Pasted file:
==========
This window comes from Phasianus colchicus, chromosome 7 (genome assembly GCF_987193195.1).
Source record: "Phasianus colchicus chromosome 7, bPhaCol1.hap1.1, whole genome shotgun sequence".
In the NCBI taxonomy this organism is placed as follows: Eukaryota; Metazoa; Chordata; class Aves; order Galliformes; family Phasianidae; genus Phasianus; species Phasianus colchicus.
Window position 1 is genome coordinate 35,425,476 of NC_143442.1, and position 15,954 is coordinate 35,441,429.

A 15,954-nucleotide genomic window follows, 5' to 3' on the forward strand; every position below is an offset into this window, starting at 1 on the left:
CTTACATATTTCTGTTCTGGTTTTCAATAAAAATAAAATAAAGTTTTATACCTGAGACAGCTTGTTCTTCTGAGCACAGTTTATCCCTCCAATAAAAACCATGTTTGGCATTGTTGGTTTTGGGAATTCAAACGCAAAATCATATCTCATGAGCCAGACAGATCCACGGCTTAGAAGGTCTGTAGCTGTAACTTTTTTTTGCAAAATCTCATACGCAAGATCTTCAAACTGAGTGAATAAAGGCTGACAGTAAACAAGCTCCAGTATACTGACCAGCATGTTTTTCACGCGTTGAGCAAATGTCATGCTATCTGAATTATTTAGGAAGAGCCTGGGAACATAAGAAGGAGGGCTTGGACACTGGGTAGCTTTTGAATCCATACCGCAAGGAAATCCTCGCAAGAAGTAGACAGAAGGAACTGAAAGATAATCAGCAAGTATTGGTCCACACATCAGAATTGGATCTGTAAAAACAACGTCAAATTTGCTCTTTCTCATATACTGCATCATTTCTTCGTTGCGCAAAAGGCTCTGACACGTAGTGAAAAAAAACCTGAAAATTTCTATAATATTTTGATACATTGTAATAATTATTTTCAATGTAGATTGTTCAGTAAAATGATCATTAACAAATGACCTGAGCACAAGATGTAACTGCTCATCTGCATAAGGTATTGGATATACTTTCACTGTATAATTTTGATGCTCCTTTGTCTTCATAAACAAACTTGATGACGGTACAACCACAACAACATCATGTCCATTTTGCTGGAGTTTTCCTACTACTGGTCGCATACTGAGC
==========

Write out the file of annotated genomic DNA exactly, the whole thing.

This window comes from Phasianus colchicus, chromosome 7 (genome assembly GCF_987193195.1).
Source record: "Phasianus colchicus chromosome 7, bPhaCol1.hap1.1, whole genome shotgun sequence".
In the NCBI taxonomy this organism is placed as follows: Eukaryota; Metazoa; Chordata; class Aves; order Galliformes; family Phasianidae; genus Phasianus; species Phasianus colchicus.
Window position 1 is genome coordinate 35,425,476 of NC_143442.1, and position 15,954 is coordinate 35,441,429.

A 15,954-nucleotide genomic window follows, 5' to 3' on the forward strand; every position below is an offset into this window, starting at 1 on the left:
CTTACATATTTCTGTTCTGGTTTTCAATAAAAATAAAATAAAGTTTTATACCTGAGACAGCTTGTTCTTCTGAGCACAGTTTATCCCTCCAATAAAAACCATGTTTGGCATTGTTGGTTTTGGGAATTCAAACGCAAAATCATATCTCATGAGCCAGACAGATCCACGGCTTAGAAGGTCTGTAGCTGTAACTTTTTTTTGCAAAATCTCATACGCAAGATCTTCAAACTGAGTGAATAAAGGCTGACAGTAAACAAGCTCCAGTATACTGACCAGCATGTTTTTCACGCGTTGAGCAAATGTCATGCTATCTGAATTATTTAGGAAGAGCCTGGGAACATAAGAAGGAGGGCTTGGACACTGGGTAGCTTTTGAATCCATACCGCAAGGAAATCCTCGCAAGAAGTAGACAGAAGGAACTGAAAGATAATCAGCAAGTATTGGTCCACACATCAGAATTGGATCTGTAAAAACAACGTCAAATTTGCTCTTTCTCATATACTGCATCATTTCTTCGTTGCGCAAAAGGCTCTGACACGTAGTGAAAAAAAACCTGAAAATTTCTATAATATTTTGATACATTGTAATAATTATTTTCAATGTAGATTGTTCAGTAAAATGATCATTAACAAATGACCTGAGCACAAGATGTAACTGCTCATCTGCATAAGGTATTGGATATACTTTCACTGTATAATTTTGATGCTCCTTTGTCTTCATAAACAAACTTGATGACGGTACAACCACAACAACATCATGTCCATTTTGCTGGAGTTTTCCTACTACTGGTCGCATACTGAGC